Philip Roth writes to The New Yorker, creating a verifiable “secondary source”, about the inspiration behind his novel The Human Stain.
In a 2004 article in The New Yorker, Jonathan Franzen talks about his childhood, his family and growing up with Peanuts.
To own a certain book – one you had chosen yourself – was to define yourself.
Author Julian Barnes reflects on a life of bibliomania, collecting books, winning books, completing sets and gathering as much by a single author as possible.
For Mycroft this seems especially amusing since we share his habits and obsessions.
Especially that of the completist; scrounging through shelves and drawers, disassembling double-stacked volumes, in search of editions that differ perhaps only by an author’s preface or the inclusion of a new essay, or rare pamphlets, poetry in old journals, things that the author themselves may have forgotten or wished forgotten.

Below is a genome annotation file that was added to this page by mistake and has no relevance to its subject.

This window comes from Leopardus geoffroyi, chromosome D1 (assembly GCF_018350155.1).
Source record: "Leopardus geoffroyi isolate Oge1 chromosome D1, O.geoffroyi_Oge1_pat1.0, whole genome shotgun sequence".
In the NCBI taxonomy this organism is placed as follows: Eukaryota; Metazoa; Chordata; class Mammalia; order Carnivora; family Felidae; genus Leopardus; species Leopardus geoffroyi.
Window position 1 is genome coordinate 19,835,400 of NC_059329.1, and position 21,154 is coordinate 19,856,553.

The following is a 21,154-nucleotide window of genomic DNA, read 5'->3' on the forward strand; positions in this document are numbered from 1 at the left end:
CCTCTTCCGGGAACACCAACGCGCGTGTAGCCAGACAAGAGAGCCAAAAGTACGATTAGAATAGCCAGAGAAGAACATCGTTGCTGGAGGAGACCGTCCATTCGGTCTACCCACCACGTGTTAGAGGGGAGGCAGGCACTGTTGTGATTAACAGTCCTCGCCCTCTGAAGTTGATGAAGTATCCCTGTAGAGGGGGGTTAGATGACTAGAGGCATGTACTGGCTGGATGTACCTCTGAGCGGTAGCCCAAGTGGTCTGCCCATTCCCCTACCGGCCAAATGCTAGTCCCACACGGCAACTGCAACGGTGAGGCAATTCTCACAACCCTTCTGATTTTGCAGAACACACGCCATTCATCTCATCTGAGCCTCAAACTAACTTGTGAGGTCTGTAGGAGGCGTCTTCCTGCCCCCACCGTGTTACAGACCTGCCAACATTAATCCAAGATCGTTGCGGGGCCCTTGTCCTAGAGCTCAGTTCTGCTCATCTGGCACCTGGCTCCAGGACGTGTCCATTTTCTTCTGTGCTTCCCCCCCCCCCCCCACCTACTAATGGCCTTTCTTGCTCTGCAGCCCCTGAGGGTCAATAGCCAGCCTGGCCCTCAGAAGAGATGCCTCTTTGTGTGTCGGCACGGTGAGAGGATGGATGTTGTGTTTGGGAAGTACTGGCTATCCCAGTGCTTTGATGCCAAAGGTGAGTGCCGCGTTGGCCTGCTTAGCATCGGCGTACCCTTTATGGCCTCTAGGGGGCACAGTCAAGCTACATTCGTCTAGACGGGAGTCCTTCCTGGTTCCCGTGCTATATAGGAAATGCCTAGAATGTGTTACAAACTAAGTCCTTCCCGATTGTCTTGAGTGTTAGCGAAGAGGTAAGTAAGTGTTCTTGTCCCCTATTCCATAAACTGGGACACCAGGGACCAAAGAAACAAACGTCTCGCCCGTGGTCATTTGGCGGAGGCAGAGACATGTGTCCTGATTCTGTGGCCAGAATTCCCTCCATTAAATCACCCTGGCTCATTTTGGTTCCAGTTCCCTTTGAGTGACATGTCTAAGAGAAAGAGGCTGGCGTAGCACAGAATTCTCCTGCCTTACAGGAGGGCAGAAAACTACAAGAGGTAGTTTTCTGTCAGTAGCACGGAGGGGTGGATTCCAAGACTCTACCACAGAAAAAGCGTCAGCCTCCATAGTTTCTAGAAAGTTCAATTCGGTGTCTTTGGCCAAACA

And, of course, time (and reading) changes a person so that your old obsessions might not withstand the scrutiny of advancing years. So, what to do with these former treasures on the shelves? Perhaps, we can follow the example set in the film, High Fidelity (adapted from the Nick Hornby novel), in which the protagonist spends an evening reorganising his record collection autobiographically.
Or start a bookstore.